image captionThis origami pangolin took Alex Ray over a week to fold from a metre piece of Kraft paper
A hospital assistant says folding more than 150 paper animals, skeletons and Yodas has “got him through lockdown”.
Alex Ray, who works at Bristol Children’s Hospital, has been practising origami for 20 years, but since the start of the pandemic his paper passion has “gone a bit crazy”.
He said: “Since lockdown, I’ve made three times what I normally would and I’m running out of places to put them.
“I’ve also been working on the complex ones, which can take weeks to make.”
image captionDuring lockdown, Mr Ray said he finally had the time to create complex models like this ancient dragon which he had been wanting to try for years
image captionMr Ray has been creating objects by folding sheets of paper since he was eight or nine years old
image captionMr Ray has creased and folded thousands of models
Mr Ray said he began folding sheets of paper at the age of eight or nine, after his father taught him how to make a Samurai hat.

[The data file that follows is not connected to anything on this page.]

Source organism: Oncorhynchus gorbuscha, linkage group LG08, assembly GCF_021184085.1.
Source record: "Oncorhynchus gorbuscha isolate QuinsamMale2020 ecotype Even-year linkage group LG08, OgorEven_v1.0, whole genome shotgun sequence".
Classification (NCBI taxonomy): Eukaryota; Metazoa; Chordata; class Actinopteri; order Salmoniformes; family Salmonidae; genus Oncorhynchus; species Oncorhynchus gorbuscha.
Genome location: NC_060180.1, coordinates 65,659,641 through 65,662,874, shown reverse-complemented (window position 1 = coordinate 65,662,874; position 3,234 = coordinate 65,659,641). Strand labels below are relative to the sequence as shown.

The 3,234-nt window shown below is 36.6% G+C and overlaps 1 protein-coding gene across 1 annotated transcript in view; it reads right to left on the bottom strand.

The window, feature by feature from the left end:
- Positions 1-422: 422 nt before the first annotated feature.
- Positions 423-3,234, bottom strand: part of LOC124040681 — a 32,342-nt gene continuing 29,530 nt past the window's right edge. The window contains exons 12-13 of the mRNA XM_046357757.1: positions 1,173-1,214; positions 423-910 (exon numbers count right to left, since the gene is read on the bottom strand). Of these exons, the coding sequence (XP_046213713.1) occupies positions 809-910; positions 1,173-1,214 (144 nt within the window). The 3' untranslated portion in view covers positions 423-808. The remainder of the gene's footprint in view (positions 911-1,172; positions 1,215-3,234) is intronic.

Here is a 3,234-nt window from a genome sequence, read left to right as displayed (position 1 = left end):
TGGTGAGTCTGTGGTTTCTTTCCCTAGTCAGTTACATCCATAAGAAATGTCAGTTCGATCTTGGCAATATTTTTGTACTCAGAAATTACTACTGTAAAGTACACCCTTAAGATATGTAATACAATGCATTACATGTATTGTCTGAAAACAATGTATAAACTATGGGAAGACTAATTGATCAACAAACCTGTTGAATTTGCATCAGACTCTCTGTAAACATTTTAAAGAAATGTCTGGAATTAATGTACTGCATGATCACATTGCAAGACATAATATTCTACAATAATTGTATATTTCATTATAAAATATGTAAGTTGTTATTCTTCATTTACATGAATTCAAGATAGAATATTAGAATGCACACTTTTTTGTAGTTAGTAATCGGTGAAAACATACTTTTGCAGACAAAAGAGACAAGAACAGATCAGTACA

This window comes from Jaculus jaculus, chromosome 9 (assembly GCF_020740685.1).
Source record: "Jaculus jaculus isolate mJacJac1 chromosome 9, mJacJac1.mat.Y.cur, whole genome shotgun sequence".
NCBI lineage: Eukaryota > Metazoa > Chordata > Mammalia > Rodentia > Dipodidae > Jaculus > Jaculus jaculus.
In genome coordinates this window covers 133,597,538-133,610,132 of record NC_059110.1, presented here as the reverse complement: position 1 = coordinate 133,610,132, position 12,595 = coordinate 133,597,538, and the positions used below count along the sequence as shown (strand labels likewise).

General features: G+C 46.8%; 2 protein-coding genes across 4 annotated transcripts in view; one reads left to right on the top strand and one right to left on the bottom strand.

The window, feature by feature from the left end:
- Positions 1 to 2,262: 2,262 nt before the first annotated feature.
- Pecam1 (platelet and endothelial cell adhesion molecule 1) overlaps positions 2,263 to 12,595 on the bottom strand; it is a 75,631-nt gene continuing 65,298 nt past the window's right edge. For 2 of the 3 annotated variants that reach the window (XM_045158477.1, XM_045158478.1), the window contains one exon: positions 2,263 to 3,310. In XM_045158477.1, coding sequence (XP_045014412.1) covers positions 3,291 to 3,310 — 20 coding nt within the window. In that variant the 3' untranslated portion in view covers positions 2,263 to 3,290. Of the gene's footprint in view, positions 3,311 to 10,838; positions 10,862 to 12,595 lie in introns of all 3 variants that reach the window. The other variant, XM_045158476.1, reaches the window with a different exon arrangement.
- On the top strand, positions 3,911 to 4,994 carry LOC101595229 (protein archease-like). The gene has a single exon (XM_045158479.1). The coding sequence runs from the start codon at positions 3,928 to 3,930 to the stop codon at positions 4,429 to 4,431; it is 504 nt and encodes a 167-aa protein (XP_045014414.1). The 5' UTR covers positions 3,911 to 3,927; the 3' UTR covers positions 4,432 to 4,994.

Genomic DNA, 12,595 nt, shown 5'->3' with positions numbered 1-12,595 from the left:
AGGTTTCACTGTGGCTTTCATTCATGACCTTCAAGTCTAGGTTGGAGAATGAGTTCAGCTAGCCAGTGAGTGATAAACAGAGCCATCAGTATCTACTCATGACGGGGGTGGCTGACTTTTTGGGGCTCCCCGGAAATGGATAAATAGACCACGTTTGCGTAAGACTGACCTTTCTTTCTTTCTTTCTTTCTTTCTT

“I started teaching my friends at school how to make water bombs, mainly, and that’s when I got into it,” he said.
“And when my dad had a stroke, origami got me through it. It takes you into a different world.”
Often using just a single sheet of paper, Mr Ray has creased and folded thousands of models over the years.
image captionThis king cobra, made from a large 3m (9.8ft) piece of paper, took a week of folding and shaping to create
image captionMr Ray said he prefers making the “realistic” looking models
image captionThe origami dinosaur skeletons are made from up to 60 pieces of paper and can take up to a week to fold and put together
Mr Ray said that since March, he had been able to concentrate on the more time-consuming “complex models”.
“I like the realistic ones. The pangolin is made from a one metre piece of Kraft paper and took over a week to fold,” he said.
“I’ve wanted to fold it for years but never thought I would be able to make it.
“It’s definitely my favourite and has pride of place in the lounge.”
With a giant Yoda, dinosaur skeletons and a 3m (9.8ft) long cobra, Mr Ray said he is running out of space.
“There’s not many left. I had to throw out about 200 of the older less complex models, because they fell out of shape,” he said.
“The rest – I’ve given a lot out to the children at the hospital and to the patients.
“But [origami] is what’s got me through, it’s incredibly therapeutic.”
image captionMr Ray has given a lot of his origami models away to the children and patients at the Bristol Children’s Hospital
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